by Sandra Erwin Kernan: Project Maven so far has been “extraordinarily” useful in processing intelligence but more capabilities are needed. TAMPA, FLA. — Undersecretary of Defense for Intelligence Joseph Kernan, a retired Navy vice admiral, is rarely seen or heard at public events. But he decided to step on the stage and address the nation’s largest gathering of geospatial intelligence professionals to relay a message that the military is in the market for cutting-edge technology. “The reason I agreed to speak is that a lot of capacity and technology remains untapped,” Kernan said in a keynote speech on Monday at the GEOINT symposium. DoD collects loads of data from satellites, drones and Internet-of-things devices. But it needs help making sense of the intelligence and analyzing it quickly enough so it can be used in combat operations. It needs powerful artificial intelligence software tools that the tech industry is advancing at a past pace. The most promising AI effort the Pentagon has going now is Project Maven. Military analysts are using Google-developed AI algorithms to mine live video feeds from drones. With machine learning techniques, software is taught to find particular objects or individuals at speeds that would be impossible for any human analyst. Kernan said Project Maven only started a year ago and so far has been “extraordinarily” useful in overseas operations. “I would have liked to have had it in my past,” said Kernan, a former special operations commander. There is such heightened interest in AI that the Pentagon got Project Maven approved and under contract in two months. More importantly, said Kernan, the “capability was tested overseas. Not in the Pentagon.” For AI algorithms to be valuable to the military, they have to produce relevant intelligence, he cautioned. “Don’t be developing capability to serve warfighters while sitting in the Pentagon. Make sure you address their needs by working with the forces out there. That’s key to Project Maven. It works with users.” Software, no matter how advanced, will not replace human analysts, said Kernan. “It’s about enabling analysts to use their cognitive process so they don’t have to jam and finger push things into a computer.” What annoys Kernan? “That we really haven’t taken all the advantage we can of technology.” That may be about to change as DoD ramps up AI efforts. Defense procurement chief Ellen Lord said the Pentagon will start bringing together AI projects that already exist but do not necessarily share information or resources. “We have talked about taking over 50 programs and loosely associating those,” Lord told reporters. “We have many silos of excellence.” Undersecretary of Defense for Research and Engineering Michael Griffin will oversee a new AI office that will bring in “elements of the intelligence community,” he said. But many details remain to be worked out. The speed at which the Pentagon moved with Project Maven is “truly groundbreaking,” said Mike Manzo, director of intelligence, threat and analytic solutions at General Dynamics Mission Systems. The company provides training and advisory services to the National Geospatial-Intelligence Agency. “This community is not accustomed to rapid acquisition, and rapid deployment,” Manzo told SpaceNews. “I applaud the Project Maven staff, the government, and everybody who is involved with that.” Another reason Project Maven is “disruptive” is that it shows that analysts are beginning to trust new sources of intelligence and nontraditional methods, Manzo said. “What’s encouraging is that the outputs of these systems are being trusted by the users,” he said. “A machine comes up with an answer and the human gives the thumbs up or down,” he said. “If DoD is trusting this, it’s a tremendous step.” Even though a human is supervising, the focus doesn’t have to be on “making sure the machine is doing the things I asked the machine to do.” None of this means decisions are being made by computers, Manzo said. “But these technologies help optimize the human analyst to do what they are really good at: intuition.” As the Pentagon seeks ways to bring AI into the battlefield, “Maven has a lot of promise.” http://spacenews.com/defense-intelligence-chief-a-lot-of-technology-remains-untapped/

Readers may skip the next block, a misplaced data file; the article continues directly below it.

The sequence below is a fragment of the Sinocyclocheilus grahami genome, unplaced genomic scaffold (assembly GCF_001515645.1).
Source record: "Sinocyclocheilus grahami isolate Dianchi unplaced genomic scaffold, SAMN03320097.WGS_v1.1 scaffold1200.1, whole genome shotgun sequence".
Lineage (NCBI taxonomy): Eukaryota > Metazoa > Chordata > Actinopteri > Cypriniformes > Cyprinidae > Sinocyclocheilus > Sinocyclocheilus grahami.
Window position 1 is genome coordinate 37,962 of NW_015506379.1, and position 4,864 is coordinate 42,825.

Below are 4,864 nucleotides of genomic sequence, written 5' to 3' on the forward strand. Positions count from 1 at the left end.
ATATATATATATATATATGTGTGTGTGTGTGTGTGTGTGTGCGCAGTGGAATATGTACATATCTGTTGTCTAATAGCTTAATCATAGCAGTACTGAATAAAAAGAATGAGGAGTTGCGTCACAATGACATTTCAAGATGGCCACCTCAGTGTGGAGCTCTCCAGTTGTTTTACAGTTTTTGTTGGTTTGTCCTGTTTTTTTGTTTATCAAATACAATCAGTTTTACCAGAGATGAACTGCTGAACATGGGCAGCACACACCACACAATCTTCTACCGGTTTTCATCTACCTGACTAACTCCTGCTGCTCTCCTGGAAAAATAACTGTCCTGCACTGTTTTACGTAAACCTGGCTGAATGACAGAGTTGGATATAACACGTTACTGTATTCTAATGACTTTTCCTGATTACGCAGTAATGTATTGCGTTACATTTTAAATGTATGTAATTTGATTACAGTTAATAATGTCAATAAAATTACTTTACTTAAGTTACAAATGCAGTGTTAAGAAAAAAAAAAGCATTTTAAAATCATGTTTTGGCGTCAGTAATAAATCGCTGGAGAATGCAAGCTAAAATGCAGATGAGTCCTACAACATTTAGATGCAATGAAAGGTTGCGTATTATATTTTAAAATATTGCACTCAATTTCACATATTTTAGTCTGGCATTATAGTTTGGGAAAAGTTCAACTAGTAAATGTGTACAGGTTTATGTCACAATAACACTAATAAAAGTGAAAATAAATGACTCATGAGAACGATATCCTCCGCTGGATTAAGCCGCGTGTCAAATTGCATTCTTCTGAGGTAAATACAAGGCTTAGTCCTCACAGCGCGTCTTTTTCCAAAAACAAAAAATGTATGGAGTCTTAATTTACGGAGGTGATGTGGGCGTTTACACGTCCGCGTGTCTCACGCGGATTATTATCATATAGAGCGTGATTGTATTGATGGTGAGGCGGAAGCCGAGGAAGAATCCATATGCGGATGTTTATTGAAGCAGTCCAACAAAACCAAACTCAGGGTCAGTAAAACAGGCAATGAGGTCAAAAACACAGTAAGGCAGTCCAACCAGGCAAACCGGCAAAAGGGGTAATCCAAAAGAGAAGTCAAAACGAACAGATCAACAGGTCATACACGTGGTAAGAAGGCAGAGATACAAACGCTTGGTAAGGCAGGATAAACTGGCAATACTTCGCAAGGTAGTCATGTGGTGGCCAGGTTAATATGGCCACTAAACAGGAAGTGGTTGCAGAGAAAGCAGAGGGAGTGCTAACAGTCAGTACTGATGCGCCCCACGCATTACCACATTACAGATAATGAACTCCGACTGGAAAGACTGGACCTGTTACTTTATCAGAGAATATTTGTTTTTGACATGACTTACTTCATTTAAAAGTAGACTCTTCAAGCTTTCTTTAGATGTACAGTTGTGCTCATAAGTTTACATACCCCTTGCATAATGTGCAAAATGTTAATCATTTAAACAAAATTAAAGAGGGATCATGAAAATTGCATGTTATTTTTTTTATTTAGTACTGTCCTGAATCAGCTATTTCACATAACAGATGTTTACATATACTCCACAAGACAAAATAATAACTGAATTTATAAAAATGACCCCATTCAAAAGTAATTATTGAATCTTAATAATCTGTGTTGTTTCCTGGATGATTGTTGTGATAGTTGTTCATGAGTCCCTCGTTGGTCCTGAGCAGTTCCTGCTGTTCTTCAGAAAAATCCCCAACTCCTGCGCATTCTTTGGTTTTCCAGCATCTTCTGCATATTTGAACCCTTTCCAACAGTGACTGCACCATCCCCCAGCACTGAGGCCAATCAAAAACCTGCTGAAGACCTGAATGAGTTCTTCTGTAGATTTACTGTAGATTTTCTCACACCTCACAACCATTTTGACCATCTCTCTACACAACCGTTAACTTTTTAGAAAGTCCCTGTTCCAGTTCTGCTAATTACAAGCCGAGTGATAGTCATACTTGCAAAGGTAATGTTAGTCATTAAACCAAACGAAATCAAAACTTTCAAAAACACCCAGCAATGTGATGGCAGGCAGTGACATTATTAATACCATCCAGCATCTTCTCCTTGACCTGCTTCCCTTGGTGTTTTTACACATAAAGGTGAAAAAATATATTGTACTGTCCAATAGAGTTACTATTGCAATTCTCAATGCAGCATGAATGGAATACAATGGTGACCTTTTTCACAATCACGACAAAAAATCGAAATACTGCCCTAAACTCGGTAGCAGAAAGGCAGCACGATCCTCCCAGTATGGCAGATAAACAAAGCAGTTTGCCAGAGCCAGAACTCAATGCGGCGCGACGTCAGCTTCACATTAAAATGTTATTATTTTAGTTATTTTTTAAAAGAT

• Pentagon developing artificial intelligence center